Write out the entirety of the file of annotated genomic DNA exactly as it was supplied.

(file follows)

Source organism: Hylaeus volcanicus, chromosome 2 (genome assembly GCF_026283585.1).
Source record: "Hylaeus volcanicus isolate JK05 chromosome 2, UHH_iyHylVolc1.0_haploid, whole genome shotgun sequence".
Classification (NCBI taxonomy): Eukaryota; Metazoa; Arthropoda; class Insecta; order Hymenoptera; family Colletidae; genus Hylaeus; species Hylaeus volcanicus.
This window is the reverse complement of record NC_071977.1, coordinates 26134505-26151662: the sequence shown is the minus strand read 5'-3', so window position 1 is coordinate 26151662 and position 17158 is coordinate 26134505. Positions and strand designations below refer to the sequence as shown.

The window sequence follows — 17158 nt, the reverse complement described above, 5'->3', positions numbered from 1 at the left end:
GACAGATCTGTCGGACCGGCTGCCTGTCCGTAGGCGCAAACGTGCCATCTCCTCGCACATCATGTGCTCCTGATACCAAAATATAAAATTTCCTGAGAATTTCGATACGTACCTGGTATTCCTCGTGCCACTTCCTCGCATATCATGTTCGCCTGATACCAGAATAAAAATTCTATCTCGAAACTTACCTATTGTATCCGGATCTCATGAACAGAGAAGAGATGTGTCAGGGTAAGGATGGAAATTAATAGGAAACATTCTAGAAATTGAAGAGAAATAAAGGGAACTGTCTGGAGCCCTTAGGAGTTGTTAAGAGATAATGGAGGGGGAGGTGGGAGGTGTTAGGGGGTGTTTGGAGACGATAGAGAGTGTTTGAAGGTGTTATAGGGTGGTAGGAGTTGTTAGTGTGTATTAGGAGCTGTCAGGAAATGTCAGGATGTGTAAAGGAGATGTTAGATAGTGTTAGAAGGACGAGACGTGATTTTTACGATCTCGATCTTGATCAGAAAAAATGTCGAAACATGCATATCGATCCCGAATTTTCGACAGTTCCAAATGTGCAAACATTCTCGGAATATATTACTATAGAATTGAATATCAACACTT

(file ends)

Source organism: Hylaeus volcanicus, chromosome 2 (genome assembly GCF_026283585.1).
Source record: "Hylaeus volcanicus isolate JK05 chromosome 2, UHH_iyHylVolc1.0_haploid, whole genome shotgun sequence".
Classification (NCBI taxonomy): Eukaryota; Metazoa; Arthropoda; class Insecta; order Hymenoptera; family Colletidae; genus Hylaeus; species Hylaeus volcanicus.
This window is the reverse complement of record NC_071977.1, coordinates 26134505-26151662: the sequence shown is the minus strand read 5'-3', so window position 1 is coordinate 26151662 and position 17158 is coordinate 26134505. Positions and strand designations below refer to the sequence as shown.

The window sequence follows — 17158 nt, the reverse complement described above, 5'->3', positions numbered from 1 at the left end:
GACAGATCTGTCGGACCGGCTGCCTGTCCGTAGGCGCAAACGTGCCATCTCCTCGCACATCATGTGCTCCTGATACCAAAATATAAAATTTCCTGAGAATTTCGATACGTACCTGGTATTCCTCGTGCCACTTCCTCGCATATCATGTTCGCCTGATACCAGAATAAAAATTCTATCTCGAAACTTACCTATTGTATCCGGATCTCATGAACAGAGAAGAGATGTGTCAGGGTAAGGATGGAAATTAATAGGAAACATTCTAGAAATTGAAGAGAAATAAAGGGAACTGTCTGGAGCCCTTAGGAGTTGTTAAGAGATAATGGAGGGGGAGGTGGGAGGTGTTAGGGGGTGTTTGGAGACGATAGAGAGTGTTTGAAGGTGTTATAGGGTGGTAGGAGTTGTTAGTGTGTATTAGGAGCTGTCAGGAAATGTCAGGATGTGTAAAGGAGATGTTAGATAGTGTTAGAAGGACGAGACGTGATTTTTACGATCTCGATCTTGATCAGAAAAAATGTCGAAACATGCATATCGATCCCGAATTTTCGACAGTTCCAAATGTGCAAACATTCTCGGAATATATTACTATAGAATTGAATATCAACACTT